Corneal Topography

Corneal topography, also known as corneal mapping, is a diagnostic tool that provides three-dimensional images of the cornea.

The cornea is the anterior, clear, central layer of the eye, responsible for about 70% of the refractive power of the eye. Corneal topography provides detailed 3D maps of the shape and curvature of the cornea and allows the detection of corneal diseases and irregular corneal conditions, such as swelling, scarring, abrasions, deformities and irregular astigmatisms.

Corneal topography is also used for the monitoring and treatment of corneal diseases, laser design, eye surgery and even the adaptation of contact lenses.

The examination is contactless and painless and usually takes place within 2-3 minutes.

Types of corneal topography

There are three different types of technologies used for corneal topography:

Placido Disc Topography
Placido disc reflection systems measure curvature, abnormalities, quality of lacrimal film, foreign bodies and other parts of the anterior cornea. Reflection depends to a large extent on the tear film that reflects light and can be either a small or a large focus; small focuses are more accurate as they collect more data points, but large focuses are easier to use and make data collection significantly easier.

Scheimpflug topography and scanning
These two systems provide information about the anterior and posterior corneal surface and are used to detect and manage corneal swelling, which is especially important for contact lens users.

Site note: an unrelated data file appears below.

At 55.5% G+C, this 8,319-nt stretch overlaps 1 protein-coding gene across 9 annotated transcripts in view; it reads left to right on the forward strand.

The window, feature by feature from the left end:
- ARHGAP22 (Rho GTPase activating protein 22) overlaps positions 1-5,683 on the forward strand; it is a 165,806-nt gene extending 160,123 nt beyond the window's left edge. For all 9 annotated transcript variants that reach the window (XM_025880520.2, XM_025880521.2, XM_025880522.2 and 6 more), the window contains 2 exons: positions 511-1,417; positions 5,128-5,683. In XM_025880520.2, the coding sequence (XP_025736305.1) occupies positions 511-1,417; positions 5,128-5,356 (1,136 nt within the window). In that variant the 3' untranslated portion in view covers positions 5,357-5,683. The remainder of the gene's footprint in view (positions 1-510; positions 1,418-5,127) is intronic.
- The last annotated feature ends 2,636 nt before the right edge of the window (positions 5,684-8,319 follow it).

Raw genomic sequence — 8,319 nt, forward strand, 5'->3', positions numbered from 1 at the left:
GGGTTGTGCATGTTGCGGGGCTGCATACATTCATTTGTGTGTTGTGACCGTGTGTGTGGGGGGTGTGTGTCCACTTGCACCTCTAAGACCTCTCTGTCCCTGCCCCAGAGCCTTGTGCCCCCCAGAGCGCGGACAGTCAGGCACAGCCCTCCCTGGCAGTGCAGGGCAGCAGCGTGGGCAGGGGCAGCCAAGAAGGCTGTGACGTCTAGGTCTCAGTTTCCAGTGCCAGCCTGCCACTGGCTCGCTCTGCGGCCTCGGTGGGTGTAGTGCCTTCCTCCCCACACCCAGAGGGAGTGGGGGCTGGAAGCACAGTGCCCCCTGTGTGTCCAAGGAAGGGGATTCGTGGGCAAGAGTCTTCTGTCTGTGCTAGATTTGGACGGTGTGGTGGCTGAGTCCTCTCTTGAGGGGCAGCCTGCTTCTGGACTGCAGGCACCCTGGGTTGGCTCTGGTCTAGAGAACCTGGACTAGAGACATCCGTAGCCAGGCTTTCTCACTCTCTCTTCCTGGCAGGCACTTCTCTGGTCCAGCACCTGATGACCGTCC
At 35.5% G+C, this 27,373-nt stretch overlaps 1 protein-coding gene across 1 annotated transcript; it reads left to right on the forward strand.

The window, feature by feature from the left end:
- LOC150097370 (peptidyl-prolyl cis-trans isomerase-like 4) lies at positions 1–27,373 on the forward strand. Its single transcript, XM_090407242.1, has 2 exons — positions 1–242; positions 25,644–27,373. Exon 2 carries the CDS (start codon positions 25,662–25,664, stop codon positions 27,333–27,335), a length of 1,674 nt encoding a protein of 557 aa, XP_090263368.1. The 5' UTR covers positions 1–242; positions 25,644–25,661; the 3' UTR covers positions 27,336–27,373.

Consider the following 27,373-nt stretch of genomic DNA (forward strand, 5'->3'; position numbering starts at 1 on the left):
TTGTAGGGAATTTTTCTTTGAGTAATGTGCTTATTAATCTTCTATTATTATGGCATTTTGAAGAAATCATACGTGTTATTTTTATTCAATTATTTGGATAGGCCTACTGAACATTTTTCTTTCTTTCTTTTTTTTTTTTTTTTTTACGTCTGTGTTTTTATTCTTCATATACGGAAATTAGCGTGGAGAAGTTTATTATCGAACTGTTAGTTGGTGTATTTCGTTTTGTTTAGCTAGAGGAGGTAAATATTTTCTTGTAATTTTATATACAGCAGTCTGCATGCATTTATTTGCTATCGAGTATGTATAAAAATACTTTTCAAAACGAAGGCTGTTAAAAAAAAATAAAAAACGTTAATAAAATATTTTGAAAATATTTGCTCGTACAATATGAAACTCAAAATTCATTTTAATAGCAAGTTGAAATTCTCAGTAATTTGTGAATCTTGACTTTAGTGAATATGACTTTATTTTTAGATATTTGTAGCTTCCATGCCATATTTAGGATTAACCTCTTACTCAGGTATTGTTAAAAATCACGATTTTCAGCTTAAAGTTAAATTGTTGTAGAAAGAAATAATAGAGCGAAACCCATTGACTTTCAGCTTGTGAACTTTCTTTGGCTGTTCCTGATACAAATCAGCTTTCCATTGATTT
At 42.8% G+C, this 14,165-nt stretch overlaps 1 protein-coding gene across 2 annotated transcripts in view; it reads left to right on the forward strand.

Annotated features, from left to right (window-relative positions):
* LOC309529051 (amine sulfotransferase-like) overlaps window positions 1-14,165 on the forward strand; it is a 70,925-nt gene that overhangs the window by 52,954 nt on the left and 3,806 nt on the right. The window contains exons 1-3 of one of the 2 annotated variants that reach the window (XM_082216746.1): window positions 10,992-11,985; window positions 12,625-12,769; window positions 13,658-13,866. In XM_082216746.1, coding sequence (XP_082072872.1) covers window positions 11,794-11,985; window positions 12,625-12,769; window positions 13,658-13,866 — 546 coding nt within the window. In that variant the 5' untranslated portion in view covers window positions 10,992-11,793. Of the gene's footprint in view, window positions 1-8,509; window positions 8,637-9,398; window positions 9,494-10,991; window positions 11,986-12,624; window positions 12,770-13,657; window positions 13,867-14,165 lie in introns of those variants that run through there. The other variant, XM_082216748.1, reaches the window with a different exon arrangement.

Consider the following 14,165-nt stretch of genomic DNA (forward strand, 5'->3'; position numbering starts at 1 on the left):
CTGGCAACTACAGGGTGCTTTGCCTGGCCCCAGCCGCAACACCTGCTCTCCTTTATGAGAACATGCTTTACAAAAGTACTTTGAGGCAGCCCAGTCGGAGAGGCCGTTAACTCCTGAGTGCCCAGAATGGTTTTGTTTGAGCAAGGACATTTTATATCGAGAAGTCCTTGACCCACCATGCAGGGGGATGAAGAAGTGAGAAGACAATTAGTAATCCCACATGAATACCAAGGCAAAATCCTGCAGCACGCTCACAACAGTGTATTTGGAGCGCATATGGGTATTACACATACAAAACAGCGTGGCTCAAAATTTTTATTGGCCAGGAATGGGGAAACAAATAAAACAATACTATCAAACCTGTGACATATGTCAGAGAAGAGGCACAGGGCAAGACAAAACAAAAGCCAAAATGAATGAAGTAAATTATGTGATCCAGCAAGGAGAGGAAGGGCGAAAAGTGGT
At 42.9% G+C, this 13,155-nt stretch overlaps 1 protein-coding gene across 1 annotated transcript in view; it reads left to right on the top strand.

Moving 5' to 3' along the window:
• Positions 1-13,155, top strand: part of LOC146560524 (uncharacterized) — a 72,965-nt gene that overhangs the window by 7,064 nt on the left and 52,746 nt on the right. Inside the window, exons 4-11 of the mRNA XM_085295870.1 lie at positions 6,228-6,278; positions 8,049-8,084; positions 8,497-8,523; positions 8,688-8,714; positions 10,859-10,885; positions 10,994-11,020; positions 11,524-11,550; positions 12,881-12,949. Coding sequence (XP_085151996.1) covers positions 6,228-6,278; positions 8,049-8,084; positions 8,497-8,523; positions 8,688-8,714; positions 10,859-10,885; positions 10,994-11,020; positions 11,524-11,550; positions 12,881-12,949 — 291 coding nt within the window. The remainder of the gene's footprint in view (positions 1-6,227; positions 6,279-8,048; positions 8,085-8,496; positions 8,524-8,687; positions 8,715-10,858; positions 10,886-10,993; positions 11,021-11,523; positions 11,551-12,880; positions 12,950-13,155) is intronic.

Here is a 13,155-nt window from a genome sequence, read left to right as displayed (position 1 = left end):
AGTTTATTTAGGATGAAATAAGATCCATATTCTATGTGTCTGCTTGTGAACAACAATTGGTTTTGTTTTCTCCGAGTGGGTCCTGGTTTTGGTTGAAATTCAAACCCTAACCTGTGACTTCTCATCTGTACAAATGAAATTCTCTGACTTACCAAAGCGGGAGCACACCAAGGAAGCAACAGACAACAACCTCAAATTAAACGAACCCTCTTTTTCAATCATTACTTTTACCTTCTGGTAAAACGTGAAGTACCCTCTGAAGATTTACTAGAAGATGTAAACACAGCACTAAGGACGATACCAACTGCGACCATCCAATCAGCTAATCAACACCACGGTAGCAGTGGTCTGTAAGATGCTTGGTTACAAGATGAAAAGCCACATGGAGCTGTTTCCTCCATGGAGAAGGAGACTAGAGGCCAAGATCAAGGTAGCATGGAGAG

Types of topographical maps

Axial display map
This is the most traditional way to view a topographic image, as it is useful for an overview of corneal strength.

Tangent map view
This type of map provides an accurate measurement of the power and curvature of the cornea and is therefore useful in the placement of contact lenses, especially ortho-k lenses.

Elevation map

This map is used to determine the actual shape of the cornea and is crucial for choosing the best contact lens design for an irregular cornea. This map visualization is especially important when deciding between a permeable gas scleral (GP) or corneal contact lens.

Corneal thickness display map
This map illustration is used for staging of corneal diseases, such as keratoconus, but is mainly used to monitor changes in corneal thickness when wearing contact lenses.

Tear split screen
This map shows the quality of the natural tear layer and also shows whether the quality of tears has been affected by the wear of contact lenses.


  • Keratoconus
  • Laser refractive surgery design (LASIK, PRK)
  • Monitoring of the course following refractive laser surgery
  • Identification of an appropriate intraocular lens for cataract surgery
  • Evaluation and treatment of astigmatism after corneal transplantation
  • Assessment of corneal damage such as reeds, corneal scars and Salzmann nodes
  • Assessment of the integrity of the anterior angle for glaucoma patients
  • Corneal thickness measurement
  • Detection of infectious keratitis
  • Examination of the endothelium of the cornea